As a celebration of all things out of the ordinary - I wanted to shed light on both a studio and a gallery that, in my opinion, aims to revive the artistic and theatrical qualities of furniture. Coming from an artistic background, it pains me to walk into an interior space of any kind, and feel absolutely nothing.
I believe the world is too remarkable to be uninspired, and this mantra should be applied to interior design.
Whilst living in Florence, Italy, I became increasingly captivated and inspired by designs that spawned out of the Italian Radical Movement of the 1960's - 70's. These artists challenged the status quo of materials and structure – and the 'stick-it to the man' attitude produced some radical and audacious pieces of furniture. The studios that developed from this movement pushed the boundaries of form and functionality, and thankfully their influence live on.
Take the 'Donna' chair by Gaetano Pesce, (image left) in a photo by Klaus Zaugg, 1969.
Pesce, an Italian industrial designer who became inspired by mirroring anthropomorphic shapes and created the chair based on prehistoric female fertility figures.
Pesce claimed that the ball-like footrest element of the chair symbolised "the prejudice and oppression” that he saw to be “holding women captive in the 1960s".
Very much revolutionary and unconventional for its time, the chair stood on its own without a supporting structure, and made from a dense foam rubber.
The legacy of the Donna chair remains and is considered an international icon today thanks to B&B Italia who produce the chair. (image right)
Nowadays, thanks to e-commerce and the internet, we have such greater access to International brands, markets and trends. People have the opportunity to find inspiration and really curate their living spaces, particularly in comparison to previous generations - who solely made a house a home from what was available around them. Now I'm not suggesting everyone live in a surreal fairyland (although, that does sound like heaven to me), but rather that it’s okay to embrace a little more artistic flair. Not limited to hanging a painting on the wall; bringing something artistic into your space could be as simple as adding a distinctive set of legs on a chair, displaying a funky set of ceramic bowls, or if feeling a little bolder; introducing a gold grouting, or inset between tiles, or perhaps a wacky lamp, like my personal favourite, the 'Stalk' lamp by Migaloo Home. (below)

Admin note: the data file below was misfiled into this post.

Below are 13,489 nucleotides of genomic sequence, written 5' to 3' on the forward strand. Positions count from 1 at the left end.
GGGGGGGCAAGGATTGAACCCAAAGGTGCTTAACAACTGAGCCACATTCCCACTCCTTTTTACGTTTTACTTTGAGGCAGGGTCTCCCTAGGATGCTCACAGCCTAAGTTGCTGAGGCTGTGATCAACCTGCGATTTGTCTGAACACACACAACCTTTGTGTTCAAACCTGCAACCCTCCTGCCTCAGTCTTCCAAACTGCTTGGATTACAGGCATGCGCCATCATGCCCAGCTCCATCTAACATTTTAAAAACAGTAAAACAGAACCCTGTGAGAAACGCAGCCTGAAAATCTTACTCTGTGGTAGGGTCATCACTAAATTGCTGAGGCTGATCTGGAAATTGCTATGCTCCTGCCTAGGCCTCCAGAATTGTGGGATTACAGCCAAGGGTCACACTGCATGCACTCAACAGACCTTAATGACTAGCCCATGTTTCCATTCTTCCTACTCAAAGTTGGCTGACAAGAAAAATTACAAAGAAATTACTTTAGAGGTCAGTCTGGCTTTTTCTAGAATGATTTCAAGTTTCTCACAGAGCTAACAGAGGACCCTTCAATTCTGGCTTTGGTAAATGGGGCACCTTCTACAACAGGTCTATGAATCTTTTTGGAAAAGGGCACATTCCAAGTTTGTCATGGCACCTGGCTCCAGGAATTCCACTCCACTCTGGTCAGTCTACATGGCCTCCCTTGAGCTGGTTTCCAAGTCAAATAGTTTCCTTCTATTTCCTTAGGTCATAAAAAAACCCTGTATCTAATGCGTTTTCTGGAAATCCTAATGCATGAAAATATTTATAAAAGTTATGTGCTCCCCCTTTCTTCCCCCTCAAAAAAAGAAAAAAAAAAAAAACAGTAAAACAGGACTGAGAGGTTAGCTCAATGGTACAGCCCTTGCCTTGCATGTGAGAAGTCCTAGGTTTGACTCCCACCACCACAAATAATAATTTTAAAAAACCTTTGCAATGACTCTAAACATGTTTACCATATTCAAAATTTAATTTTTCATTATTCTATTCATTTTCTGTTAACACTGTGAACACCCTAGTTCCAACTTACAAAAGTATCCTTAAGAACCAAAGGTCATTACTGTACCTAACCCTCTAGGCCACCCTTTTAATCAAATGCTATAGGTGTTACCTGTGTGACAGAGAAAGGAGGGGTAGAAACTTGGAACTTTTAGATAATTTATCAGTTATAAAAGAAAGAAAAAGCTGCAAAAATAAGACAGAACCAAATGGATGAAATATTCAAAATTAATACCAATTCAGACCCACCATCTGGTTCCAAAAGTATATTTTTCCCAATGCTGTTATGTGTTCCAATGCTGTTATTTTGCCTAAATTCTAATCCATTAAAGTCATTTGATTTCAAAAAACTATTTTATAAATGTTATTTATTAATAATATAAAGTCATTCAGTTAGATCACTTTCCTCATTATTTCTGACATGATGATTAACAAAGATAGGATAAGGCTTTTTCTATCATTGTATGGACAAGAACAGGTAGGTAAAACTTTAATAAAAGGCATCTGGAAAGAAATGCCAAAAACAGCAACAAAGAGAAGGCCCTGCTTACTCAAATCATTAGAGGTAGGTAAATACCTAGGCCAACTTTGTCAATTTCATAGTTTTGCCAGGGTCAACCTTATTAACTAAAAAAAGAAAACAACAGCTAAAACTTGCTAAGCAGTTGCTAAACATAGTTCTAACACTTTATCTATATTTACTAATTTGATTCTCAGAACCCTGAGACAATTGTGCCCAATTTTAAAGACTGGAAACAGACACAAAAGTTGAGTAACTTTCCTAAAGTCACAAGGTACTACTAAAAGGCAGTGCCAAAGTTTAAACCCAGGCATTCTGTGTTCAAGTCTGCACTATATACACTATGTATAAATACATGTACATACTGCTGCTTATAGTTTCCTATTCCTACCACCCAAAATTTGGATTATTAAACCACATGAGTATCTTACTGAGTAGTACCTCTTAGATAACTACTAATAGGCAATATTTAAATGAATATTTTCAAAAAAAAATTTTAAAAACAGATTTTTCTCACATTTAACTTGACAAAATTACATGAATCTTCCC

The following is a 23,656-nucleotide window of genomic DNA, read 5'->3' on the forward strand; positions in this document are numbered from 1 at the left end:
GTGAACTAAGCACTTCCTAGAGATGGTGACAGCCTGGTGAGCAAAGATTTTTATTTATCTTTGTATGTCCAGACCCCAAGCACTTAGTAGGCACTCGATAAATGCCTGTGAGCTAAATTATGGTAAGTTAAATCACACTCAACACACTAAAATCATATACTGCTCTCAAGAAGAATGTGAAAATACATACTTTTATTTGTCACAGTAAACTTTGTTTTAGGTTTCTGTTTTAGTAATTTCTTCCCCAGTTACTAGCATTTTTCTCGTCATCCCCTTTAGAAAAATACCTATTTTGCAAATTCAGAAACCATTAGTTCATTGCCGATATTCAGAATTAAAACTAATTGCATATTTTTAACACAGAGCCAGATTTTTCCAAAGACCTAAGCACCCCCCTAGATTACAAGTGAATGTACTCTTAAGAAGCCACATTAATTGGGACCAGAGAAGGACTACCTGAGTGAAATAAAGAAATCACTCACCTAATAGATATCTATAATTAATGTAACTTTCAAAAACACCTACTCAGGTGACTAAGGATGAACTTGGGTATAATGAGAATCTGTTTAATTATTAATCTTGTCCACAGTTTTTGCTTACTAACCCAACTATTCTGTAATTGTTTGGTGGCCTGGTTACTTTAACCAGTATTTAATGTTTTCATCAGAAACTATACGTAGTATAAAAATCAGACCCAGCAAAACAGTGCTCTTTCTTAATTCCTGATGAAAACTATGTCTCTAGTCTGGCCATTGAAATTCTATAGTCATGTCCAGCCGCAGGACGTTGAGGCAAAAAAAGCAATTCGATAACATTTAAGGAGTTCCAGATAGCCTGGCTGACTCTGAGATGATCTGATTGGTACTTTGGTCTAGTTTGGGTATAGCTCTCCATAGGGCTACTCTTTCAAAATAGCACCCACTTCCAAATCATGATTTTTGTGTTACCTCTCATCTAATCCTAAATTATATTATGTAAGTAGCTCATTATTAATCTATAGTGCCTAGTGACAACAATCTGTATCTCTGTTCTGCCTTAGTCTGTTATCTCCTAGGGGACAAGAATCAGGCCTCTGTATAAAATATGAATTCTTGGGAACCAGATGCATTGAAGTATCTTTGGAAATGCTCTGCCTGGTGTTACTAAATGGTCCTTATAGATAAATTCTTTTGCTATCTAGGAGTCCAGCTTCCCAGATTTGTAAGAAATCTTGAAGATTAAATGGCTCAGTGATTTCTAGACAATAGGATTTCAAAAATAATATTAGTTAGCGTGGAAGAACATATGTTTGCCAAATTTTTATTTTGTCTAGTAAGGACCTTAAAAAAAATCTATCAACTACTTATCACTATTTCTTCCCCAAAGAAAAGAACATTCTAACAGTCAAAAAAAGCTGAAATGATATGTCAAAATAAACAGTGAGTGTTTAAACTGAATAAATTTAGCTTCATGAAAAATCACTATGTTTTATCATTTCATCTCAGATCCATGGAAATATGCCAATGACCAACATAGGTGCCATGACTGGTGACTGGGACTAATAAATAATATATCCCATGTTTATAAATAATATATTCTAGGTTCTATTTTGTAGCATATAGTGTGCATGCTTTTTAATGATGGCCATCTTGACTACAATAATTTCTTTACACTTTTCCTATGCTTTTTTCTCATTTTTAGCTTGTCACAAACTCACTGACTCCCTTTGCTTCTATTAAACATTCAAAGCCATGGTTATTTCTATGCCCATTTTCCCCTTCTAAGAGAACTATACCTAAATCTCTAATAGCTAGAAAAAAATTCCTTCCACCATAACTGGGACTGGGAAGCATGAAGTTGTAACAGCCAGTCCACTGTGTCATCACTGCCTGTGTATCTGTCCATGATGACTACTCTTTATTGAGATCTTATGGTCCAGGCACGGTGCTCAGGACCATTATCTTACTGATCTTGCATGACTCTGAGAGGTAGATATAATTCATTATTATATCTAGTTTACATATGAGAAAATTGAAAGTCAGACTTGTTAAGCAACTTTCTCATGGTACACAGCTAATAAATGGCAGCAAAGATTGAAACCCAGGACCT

When it comes to incorporating a little flair, it would be sacrilegious of me not to mention the Haas Brothers. I first come across the Haas Brothers (the LA based twins Simon and Nikolai Haas) at Design Basel in 2015, and I can honestly say, my world has never been the same. I am forever itching for a way to find a home for their insanely imaginative pieces of furniture and ornaments. I follow their every move, and have watched their studio gain continued success in their field – it brings me much joy. Crafting unique and meticulously detailed pieces, their pieces are owned by the likes of Lady Gaga and Donatella Versace - the pieces aren't cheap, but boy do they impress! (See some of their pieces below)
Another design house more than worthy of a mention is the Carpenters Workshop Gallery. I first came across this gallery at Design Days back in 2015. The Gallery produce and exhibit functional sculptures by rising and established International artists and designers that work outside the traditional territories of expression.
The gallery is actively involved in the research and production of the works exhibited, most of which are produced in limited editions. They operate a selection process guided by the research of an 'emotional, artistic and historical relevance; a relevance that appears as an evidence’. Producing an array of artists that are truly inspiring, their works exist in a realm that transcends above the ‘norm’ of interior design and art. I really hope to see them back in the region soon!
A couple of my personal favourite artists represented by Carpenters Workshop gallery are Vincent Dubourg and Studio Job.